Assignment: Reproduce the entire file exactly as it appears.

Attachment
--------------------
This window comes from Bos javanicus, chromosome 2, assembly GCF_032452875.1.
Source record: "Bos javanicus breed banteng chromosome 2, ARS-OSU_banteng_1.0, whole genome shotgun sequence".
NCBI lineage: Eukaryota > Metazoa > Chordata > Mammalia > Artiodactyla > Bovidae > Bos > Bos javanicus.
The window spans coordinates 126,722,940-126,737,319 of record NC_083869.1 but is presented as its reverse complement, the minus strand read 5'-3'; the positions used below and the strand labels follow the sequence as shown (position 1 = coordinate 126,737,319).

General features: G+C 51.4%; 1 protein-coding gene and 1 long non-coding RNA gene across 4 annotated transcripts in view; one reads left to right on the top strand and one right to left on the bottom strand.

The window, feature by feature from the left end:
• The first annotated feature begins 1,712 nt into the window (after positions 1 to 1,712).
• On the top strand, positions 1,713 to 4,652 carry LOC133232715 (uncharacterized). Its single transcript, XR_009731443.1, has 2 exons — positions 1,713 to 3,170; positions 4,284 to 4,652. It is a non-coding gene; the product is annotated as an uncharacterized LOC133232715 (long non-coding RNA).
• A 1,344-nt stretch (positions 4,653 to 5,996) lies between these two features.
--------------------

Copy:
This window comes from Bos javanicus, chromosome 2, assembly GCF_032452875.1.
Source record: "Bos javanicus breed banteng chromosome 2, ARS-OSU_banteng_1.0, whole genome shotgun sequence".
NCBI lineage: Eukaryota > Metazoa > Chordata > Mammalia > Artiodactyla > Bovidae > Bos > Bos javanicus.
The window spans coordinates 126,722,940-126,737,319 of record NC_083869.1 but is presented as its reverse complement, the minus strand read 5'-3'; the positions used below and the strand labels follow the sequence as shown (position 1 = coordinate 126,737,319).

General features: G+C 51.4%; 1 protein-coding gene and 1 long non-coding RNA gene across 4 annotated transcripts in view; one reads left to right on the top strand and one right to left on the bottom strand.

The window, feature by feature from the left end:
• The first annotated feature begins 1,712 nt into the window (after positions 1 to 1,712).
• On the top strand, positions 1,713 to 4,652 carry LOC133232715 (uncharacterized). Its single transcript, XR_009731443.1, has 2 exons — positions 1,713 to 3,170; positions 4,284 to 4,652. It is a non-coding gene; the product is annotated as an uncharacterized LOC133232715 (long non-coding RNA).
• A 1,344-nt stretch (positions 4,653 to 5,996) lies between these two features.